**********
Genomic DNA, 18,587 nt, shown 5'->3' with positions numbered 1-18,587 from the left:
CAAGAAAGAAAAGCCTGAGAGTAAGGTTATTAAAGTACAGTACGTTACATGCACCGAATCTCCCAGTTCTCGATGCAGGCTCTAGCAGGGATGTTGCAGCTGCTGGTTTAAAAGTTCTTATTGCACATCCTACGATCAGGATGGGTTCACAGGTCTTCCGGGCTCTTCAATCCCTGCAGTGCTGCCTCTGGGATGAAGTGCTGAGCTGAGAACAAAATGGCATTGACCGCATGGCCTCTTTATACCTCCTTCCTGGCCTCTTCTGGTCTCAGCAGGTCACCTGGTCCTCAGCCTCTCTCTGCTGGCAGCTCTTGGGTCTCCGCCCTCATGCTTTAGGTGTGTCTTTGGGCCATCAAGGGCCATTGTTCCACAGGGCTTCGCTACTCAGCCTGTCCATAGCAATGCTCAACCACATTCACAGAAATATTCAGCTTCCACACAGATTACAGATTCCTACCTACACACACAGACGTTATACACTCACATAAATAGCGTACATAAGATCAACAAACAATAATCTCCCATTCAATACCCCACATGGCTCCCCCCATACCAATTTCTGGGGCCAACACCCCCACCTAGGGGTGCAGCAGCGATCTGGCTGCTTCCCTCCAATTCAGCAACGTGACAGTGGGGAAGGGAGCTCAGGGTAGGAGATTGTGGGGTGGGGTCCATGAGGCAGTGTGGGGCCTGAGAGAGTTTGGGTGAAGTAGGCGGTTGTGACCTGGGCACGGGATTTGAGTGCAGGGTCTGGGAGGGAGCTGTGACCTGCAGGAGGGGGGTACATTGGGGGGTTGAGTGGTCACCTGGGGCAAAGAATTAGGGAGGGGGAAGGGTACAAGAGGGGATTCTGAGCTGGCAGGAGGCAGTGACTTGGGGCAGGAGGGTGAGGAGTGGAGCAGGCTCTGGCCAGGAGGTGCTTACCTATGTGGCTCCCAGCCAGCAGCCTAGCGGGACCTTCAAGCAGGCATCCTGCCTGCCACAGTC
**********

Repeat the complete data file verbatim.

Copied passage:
Genomic DNA, 18,587 nt, shown 5'->3' with positions numbered 1-18,587 from the left:
CAAGAAAGAAAAGCCTGAGAGTAAGGTTATTAAAGTACAGTACGTTACATGCACCGAATCTCCCAGTTCTCGATGCAGGCTCTAGCAGGGATGTTGCAGCTGCTGGTTTAAAAGTTCTTATTGCACATCCTACGATCAGGATGGGTTCACAGGTCTTCCGGGCTCTTCAATCCCTGCAGTGCTGCCTCTGGGATGAAGTGCTGAGCTGAGAACAAAATGGCATTGACCGCATGGCCTCTTTATACCTCCTTCCTGGCCTCTTCTGGTCTCAGCAGGTCACCTGGTCCTCAGCCTCTCTCTGCTGGCAGCTCTTGGGTCTCCGCCCTCATGCTTTAGGTGTGTCTTTGGGCCATCAAGGGCCATTGTTCCACAGGGCTTCGCTACTCAGCCTGTCCATAGCAATGCTCAACCACATTCACAGAAATATTCAGCTTCCACACAGATTACAGATTCCTACCTACACACACAGACGTTATACACTCACATAAATAGCGTACATAAGATCAACAAACAATAATCTCCCATTCAATACCCCACATGGCTCCCCCCATACCAATTTCTGGGGCCAACACCCCCACCTAGGGGTGCAGCAGCGATCTGGCTGCTTCCCTCCAATTCAGCAACGTGACAGTGGGGAAGGGAGCTCAGGGTAGGAGATTGTGGGGTGGGGTCCATGAGGCAGTGTGGGGCCTGAGAGAGTTTGGGTGAAGTAGGCGGTTGTGACCTGGGCACGGGATTTGAGTGCAGGGTCTGGGAGGGAGCTGTGACCTGCAGGAGGGGGGTACATTGGGGGGTTGAGTGGTCACCTGGGGCAAAGAATTAGGGAGGGGGAAGGGTACAAGAGGGGATTCTGAGCTGGCAGGAGGCAGTGACTTGGGGCAGGAGGGTGAGGAGTGGAGCAGGCTCTGGCCAGGAGGTGCTTACCTATGTGGCTCCCAGCCAGCAGCCTAGCGGGACCTTCAAGCAGGCATCCTGCCTGCCACAGTC